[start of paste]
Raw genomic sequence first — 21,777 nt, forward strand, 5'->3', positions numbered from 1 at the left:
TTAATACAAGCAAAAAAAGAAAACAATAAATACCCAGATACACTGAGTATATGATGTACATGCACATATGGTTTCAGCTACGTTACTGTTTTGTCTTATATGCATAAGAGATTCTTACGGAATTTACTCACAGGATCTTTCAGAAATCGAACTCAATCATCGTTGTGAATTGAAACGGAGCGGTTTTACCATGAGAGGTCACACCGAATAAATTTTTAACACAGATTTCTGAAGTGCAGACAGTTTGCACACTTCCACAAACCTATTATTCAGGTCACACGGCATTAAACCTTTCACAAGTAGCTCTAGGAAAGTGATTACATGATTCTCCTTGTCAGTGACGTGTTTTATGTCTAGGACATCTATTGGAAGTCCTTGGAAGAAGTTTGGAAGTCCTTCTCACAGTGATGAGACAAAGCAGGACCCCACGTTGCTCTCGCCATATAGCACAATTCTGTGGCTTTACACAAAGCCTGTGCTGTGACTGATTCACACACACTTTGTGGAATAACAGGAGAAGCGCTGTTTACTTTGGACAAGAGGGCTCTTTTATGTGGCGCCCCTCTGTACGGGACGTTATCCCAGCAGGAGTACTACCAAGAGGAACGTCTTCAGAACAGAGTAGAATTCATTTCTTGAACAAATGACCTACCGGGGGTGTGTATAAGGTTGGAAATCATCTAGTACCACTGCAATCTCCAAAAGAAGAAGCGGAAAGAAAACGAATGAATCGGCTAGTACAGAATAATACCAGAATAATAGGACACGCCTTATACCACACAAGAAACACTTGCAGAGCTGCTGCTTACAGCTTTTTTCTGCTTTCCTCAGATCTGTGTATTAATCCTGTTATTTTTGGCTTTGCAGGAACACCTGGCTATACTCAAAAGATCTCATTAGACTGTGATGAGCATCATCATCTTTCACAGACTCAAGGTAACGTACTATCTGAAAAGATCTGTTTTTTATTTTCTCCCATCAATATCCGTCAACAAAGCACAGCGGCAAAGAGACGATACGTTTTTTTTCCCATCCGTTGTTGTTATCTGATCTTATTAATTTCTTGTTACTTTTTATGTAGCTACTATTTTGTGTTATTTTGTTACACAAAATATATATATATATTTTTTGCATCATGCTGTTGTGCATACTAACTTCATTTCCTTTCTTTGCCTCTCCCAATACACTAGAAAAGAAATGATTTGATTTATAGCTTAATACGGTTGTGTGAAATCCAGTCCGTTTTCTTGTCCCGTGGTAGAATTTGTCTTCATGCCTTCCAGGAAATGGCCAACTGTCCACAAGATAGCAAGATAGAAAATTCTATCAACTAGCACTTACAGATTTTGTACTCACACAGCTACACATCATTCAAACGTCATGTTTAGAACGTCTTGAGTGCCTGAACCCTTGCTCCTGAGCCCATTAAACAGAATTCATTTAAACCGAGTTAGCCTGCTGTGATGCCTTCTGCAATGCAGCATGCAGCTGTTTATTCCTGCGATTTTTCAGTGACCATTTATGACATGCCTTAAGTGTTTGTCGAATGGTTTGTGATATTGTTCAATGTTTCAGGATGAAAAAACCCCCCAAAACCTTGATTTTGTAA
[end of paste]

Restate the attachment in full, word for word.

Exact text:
Raw genomic sequence first — 21,777 nt, forward strand, 5'->3', positions numbered from 1 at the left:
TTAATACAAGCAAAAAAAGAAAACAATAAATACCCAGATACACTGAGTATATGATGTACATGCACATATGGTTTCAGCTACGTTACTGTTTTGTCTTATATGCATAAGAGATTCTTACGGAATTTACTCACAGGATCTTTCAGAAATCGAACTCAATCATCGTTGTGAATTGAAACGGAGCGGTTTTACCATGAGAGGTCACACCGAATAAATTTTTAACACAGATTTCTGAAGTGCAGACAGTTTGCACACTTCCACAAACCTATTATTCAGGTCACACGGCATTAAACCTTTCACAAGTAGCTCTAGGAAAGTGATTACATGATTCTCCTTGTCAGTGACGTGTTTTATGTCTAGGACATCTATTGGAAGTCCTTGGAAGAAGTTTGGAAGTCCTTCTCACAGTGATGAGACAAAGCAGGACCCCACGTTGCTCTCGCCATATAGCACAATTCTGTGGCTTTACACAAAGCCTGTGCTGTGACTGATTCACACACACTTTGTGGAATAACAGGAGAAGCGCTGTTTACTTTGGACAAGAGGGCTCTTTTATGTGGCGCCCCTCTGTACGGGACGTTATCCCAGCAGGAGTACTACCAAGAGGAACGTCTTCAGAACAGAGTAGAATTCATTTCTTGAACAAATGACCTACCGGGGGTGTGTATAAGGTTGGAAATCATCTAGTACCACTGCAATCTCCAAAAGAAGAAGCGGAAAGAAAACGAATGAATCGGCTAGTACAGAATAATACCAGAATAATAGGACACGCCTTATACCACACAAGAAACACTTGCAGAGCTGCTGCTTACAGCTTTTTTCTGCTTTCCTCAGATCTGTGTATTAATCCTGTTATTTTTGGCTTTGCAGGAACACCTGGCTATACTCAAAAGATCTCATTAGACTGTGATGAGCATCATCATCTTTCACAGACTCAAGGTAACGTACTATCTGAAAAGATCTGTTTTTTATTTTCTCCCATCAATATCCGTCAACAAAGCACAGCGGCAAAGAGACGATACGTTTTTTTTCCCATCCGTTGTTGTTATCTGATCTTATTAATTTCTTGTTACTTTTTATGTAGCTACTATTTTGTGTTATTTTGTTACACAAAATATATATATATATTTTTTGCATCATGCTGTTGTGCATACTAACTTCATTTCCTTTCTTTGCCTCTCCCAATACACTAGAAAAGAAATGATTTGATTTATAGCTTAATACGGTTGTGTGAAATCCAGTCCGTTTTCTTGTCCCGTGGTAGAATTTGTCTTCATGCCTTCCAGGAAATGGCCAACTGTCCACAAGATAGCAAGATAGAAAATTCTATCAACTAGCACTTACAGATTTTGTACTCACACAGCTACACATCATTCAAACGTCATGTTTAGAACGTCTTGAGTGCCTGAACCCTTGCTCCTGAGCCCATTAAACAGAATTCATTTAAACCGAGTTAGCCTGCTGTGATGCCTTCTGCAATGCAGCATGCAGCTGTTTATTCCTGCGATTTTTCAGTGACCATTTATGACATGCCTTAAGTGTTTGTCGAATGGTTTGTGATATTGTTCAATGTTTCAGGATGAAAAAACCCCCCAAAACCTTGATTTTGTAA